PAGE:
6. Make it fun. Running on a track may provide an ideal environment for different levels of ability. Set up relays or obstacle courses. Trail or cross-country running in small loops can provide adventure and wonderful discoveries in nature if parents are willing to search out some of our wonderful state or metro parks.

  7. A weekly running regimen can take on many different scenarios. Our running buddies, whether they are adults or kids, promote camaraderie and social skills.

Family Programs
The Chapel Hill/Carrboro Pacers of North Carolina have programs with emphasis on family participation. Coach and lifetime RAC member Betsy Kempter has seen firsthand the burn-out rate of pre-teen runners. She attributes this burn-out to a common coaching mistake of treating kids like little adults. Says Kempter, "If coaches would approach the sport with more flexibility and allow more spontaneity, running skills would develop and commitment would ensue from their encouragement. Pacer kids are never pressed beyond their abilities or desires." Some participants have gone on to compete at the Junior Olympic level but more than half of the kids don't compete at all. The Pacers always welcome new runners (ages 8-16) and are seeking additional volunteer coaches for practices.

Girls On the Run is blossoming into an international program that develops individual character and emphasizes the benefits of positive self-talk verses critical voice. Girls on the Run was created by Molly Barker who began running at age 15 and struggled to fit into the ideal mold of other girls her age. Her background in counseling, teaching and research on adolescent issues helped in the development of a running program that can be found in over 80 locations in 29 states and in Canada.

The program fosters a life-changing experience for girls ages 8 through 13 years old. It sets goals that stretch beyond physical development and include encouraging positive emotional and social development.

Parents can support the ideals of Barker's program by creating an environment where children feel safe, supported and encouraged to take part in physical activity. Parents that run may serve as role models and can also be used as mentors especially for kids that are new to the sport.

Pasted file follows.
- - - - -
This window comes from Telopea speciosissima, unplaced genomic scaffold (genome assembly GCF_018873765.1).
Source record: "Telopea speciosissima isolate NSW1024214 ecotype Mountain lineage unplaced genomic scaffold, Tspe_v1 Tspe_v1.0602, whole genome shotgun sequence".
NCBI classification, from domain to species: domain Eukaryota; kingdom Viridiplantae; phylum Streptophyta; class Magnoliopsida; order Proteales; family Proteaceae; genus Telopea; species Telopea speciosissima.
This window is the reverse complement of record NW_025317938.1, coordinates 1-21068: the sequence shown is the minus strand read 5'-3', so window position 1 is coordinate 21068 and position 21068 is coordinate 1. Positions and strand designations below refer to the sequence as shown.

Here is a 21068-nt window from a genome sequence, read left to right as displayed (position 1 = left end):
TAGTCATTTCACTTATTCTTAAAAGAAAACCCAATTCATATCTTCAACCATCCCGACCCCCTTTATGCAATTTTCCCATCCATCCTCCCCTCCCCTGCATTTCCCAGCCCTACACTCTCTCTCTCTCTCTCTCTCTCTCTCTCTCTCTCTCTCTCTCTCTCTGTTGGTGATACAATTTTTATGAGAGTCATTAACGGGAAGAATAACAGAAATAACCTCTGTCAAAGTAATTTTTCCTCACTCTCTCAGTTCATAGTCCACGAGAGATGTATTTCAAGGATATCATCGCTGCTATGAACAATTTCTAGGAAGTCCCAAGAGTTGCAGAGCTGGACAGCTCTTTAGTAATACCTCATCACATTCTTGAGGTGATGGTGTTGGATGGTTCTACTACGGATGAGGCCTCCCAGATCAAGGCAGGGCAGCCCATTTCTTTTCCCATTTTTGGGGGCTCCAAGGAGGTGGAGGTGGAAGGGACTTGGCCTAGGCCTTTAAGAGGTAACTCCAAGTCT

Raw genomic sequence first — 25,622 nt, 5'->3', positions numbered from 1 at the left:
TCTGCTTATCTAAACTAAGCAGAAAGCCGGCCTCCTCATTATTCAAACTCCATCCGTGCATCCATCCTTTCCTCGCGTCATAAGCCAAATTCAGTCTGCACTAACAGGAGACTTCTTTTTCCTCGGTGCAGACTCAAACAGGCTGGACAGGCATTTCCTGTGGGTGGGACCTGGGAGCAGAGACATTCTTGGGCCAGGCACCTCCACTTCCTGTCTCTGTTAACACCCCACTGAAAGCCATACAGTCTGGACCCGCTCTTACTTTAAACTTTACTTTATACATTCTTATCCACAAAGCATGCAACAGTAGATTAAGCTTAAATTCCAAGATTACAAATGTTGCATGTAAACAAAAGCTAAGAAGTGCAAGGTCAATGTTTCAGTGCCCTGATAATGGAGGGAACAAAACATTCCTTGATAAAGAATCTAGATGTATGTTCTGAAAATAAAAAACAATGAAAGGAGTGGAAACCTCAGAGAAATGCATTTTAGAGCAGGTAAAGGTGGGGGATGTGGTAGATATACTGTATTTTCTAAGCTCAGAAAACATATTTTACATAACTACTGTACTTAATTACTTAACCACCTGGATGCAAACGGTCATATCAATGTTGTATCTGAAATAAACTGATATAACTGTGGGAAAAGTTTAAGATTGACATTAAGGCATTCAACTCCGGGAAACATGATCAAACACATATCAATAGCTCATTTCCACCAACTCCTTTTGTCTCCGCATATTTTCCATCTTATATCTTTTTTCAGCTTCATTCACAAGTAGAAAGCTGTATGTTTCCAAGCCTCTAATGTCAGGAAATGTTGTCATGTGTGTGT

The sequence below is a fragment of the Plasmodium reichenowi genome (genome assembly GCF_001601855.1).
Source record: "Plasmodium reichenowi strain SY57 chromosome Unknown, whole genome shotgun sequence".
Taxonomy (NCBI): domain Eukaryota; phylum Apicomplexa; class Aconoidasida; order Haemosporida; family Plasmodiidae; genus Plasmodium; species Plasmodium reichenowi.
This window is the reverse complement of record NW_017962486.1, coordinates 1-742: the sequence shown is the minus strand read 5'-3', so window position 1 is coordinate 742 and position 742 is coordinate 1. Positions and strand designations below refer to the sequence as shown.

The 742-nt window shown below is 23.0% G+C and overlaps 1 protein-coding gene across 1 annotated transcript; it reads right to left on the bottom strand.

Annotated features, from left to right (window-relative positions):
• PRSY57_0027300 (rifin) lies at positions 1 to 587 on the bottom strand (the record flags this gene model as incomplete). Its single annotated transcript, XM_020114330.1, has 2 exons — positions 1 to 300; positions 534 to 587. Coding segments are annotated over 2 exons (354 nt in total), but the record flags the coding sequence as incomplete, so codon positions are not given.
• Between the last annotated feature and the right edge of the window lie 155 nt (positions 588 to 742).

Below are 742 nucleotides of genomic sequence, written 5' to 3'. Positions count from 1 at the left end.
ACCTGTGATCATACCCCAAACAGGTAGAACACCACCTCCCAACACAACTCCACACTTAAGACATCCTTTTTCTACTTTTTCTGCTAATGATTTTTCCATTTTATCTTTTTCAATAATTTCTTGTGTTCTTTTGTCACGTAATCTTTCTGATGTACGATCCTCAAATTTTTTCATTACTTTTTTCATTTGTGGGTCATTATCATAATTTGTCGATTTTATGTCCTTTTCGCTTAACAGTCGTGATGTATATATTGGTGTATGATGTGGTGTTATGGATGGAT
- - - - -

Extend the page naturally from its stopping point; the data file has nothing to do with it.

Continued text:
KidsRunning.com is a labor of love for VIP member Carol Goodrow. Her site offers advice for combining running and learning via school and after school programs. She also lists training and nutrition tips and detailed questions and answers about getting kids into running. Plus she offers a place for kids to send stories and poems as well as an event calendar specifically for kids' events.

The Road Runners Club of America publishes an excellent pamphlet by noted authors Don Kardong and Jim Ferstle called Children's Running: A Guide for Parents and Kids. The guide encourages kids to join a team or club for the social aspect of doing something fun with their peers which is often more fun than the activity itself. They also emphasize parents leading by example. If a parent isn't a runner there are other opportunities like hiking and walking. They view running as one of the safest forms of exercise. Injuries are suffered more from improper training.

Run, Baby, Run
Parents, especially running parents, can offer encouragement and acknowledgement in their child's athletic desires. If we hope to stop the tide of obesity in the U.S. and improve the quality of our lives and those of our families, running may be one of the easiest sports to reduce this problem. Maybe it's time to start a "Take Your Kid for a Run Day."

About the author: RAC member Doug Kurtis is a Marathon World Record holder for most career sub 2:20's (76) and most marathon victories (40). He's a weekly running columnist for the Detroit Free Press, five time Olympic Trial Qualifier, course director for the Detroit Free Press/Flagstar Bank Marathon and an RRCA Hall of Fame inductee.